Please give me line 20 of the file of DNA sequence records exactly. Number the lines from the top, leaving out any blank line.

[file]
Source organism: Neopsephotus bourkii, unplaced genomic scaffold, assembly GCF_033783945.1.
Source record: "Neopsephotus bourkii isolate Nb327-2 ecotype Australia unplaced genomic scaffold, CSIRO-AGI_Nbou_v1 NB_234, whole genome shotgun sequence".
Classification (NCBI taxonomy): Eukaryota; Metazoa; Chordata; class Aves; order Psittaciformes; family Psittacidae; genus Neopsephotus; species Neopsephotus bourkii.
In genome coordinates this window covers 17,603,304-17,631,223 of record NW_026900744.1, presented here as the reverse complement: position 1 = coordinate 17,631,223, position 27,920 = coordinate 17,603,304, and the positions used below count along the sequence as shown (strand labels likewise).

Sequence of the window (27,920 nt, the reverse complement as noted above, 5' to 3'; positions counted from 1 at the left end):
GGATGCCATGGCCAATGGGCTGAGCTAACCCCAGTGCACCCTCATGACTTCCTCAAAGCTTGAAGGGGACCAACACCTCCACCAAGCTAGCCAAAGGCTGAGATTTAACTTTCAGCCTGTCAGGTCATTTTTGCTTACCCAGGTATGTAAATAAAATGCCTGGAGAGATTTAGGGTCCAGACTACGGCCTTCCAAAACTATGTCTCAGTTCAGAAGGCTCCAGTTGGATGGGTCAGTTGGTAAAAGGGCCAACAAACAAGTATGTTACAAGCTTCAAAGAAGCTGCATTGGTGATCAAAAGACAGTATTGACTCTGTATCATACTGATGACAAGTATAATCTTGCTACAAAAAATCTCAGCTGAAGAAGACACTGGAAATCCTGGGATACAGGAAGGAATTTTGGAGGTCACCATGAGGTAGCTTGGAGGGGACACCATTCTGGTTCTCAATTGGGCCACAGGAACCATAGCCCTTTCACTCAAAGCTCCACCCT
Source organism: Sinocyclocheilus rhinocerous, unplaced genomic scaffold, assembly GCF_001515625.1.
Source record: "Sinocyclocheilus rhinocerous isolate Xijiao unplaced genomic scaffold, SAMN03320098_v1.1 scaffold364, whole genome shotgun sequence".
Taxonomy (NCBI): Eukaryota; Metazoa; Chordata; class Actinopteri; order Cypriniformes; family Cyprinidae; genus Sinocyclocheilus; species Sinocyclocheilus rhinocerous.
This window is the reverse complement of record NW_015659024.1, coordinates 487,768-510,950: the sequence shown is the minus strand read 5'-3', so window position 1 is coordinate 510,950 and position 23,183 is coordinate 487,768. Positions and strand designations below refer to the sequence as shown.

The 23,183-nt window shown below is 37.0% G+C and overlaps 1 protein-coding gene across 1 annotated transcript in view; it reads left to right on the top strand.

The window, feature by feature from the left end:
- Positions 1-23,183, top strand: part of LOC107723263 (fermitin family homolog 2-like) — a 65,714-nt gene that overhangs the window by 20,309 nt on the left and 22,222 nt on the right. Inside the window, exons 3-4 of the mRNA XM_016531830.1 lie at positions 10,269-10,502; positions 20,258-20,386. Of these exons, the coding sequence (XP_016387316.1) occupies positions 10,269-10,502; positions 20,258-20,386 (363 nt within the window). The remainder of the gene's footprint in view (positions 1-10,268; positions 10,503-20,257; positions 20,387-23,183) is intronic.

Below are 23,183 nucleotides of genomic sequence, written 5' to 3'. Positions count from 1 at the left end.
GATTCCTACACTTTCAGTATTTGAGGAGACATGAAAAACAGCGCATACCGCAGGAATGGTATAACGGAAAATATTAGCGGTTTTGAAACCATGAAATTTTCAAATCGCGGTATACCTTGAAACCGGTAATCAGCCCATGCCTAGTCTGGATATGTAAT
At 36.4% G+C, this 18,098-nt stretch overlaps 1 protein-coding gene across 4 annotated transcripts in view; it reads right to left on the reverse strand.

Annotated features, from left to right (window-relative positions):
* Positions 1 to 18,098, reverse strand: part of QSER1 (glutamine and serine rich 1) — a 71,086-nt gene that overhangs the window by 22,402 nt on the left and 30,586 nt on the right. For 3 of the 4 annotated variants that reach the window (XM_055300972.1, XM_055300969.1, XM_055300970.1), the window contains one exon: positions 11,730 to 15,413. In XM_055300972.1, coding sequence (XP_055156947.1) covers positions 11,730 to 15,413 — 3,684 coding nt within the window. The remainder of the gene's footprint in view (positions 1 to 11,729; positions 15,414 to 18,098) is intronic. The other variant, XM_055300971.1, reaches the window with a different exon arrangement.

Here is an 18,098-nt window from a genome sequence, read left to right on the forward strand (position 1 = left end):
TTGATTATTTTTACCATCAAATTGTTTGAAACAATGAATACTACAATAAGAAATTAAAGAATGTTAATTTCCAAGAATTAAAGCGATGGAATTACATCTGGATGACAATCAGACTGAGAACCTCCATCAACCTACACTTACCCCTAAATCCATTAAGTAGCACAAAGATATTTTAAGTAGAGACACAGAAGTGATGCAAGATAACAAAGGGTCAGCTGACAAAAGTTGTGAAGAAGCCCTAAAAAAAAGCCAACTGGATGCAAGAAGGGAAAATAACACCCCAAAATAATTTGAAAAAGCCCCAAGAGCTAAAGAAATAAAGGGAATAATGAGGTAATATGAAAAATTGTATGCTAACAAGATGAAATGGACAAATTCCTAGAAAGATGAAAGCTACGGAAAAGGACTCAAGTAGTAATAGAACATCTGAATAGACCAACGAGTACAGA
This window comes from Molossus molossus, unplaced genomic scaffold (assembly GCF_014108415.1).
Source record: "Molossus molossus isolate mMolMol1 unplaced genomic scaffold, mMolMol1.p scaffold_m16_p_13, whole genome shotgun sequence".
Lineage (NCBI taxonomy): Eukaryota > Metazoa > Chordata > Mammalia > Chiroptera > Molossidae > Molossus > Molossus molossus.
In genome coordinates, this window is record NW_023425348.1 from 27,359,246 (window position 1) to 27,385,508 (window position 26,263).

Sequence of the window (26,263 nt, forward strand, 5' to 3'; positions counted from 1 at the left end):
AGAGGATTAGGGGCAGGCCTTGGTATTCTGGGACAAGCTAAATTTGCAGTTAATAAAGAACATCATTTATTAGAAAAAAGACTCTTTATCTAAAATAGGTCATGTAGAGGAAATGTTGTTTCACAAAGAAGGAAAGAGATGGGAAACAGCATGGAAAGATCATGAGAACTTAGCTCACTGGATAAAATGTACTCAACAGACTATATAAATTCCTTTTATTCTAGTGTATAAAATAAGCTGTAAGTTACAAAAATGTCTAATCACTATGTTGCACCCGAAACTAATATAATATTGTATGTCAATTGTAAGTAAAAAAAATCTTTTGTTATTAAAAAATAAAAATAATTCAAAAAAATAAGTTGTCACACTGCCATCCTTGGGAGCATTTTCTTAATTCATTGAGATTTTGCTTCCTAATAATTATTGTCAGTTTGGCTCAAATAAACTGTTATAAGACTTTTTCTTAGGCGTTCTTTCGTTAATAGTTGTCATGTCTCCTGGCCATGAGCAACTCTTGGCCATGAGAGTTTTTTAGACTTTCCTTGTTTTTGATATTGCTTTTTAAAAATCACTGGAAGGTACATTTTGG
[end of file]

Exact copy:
TTGATTATTTTTACCATCAAATTGTTTGAAACAATGAATACTACAATAAGAAATTAAAGAATGTTAATTTCCAAGAATTAAAGCGATGGAATTACATCTGGATGACAATCAGACTGAGAACCTCCATCAACCTACACTTACCCCTAAATCCATTAAGTAGCACAAAGATATTTTAAGTAGAGACACAGAAGTGATGCAAGATAACAAAGGGTCAGCTGACAAAAGTTGTGAAGAAGCCCTAAAAAAAAGCCAACTGGATGCAAGAAGGGAAAATAACACCCCAAAATAATTTGAAAAAGCCCCAAGAGCTAAAGAAATAAAGGGAATAATGAGGTAATATGAAAAATTGTATGCTAACAAGATGAAATGGACAAATTCCTAGAAAGATGAAAGCTACGGAAAAGGACTCAAGTAGTAATAGAACATCTGAATAGACCAACGAGTACAGA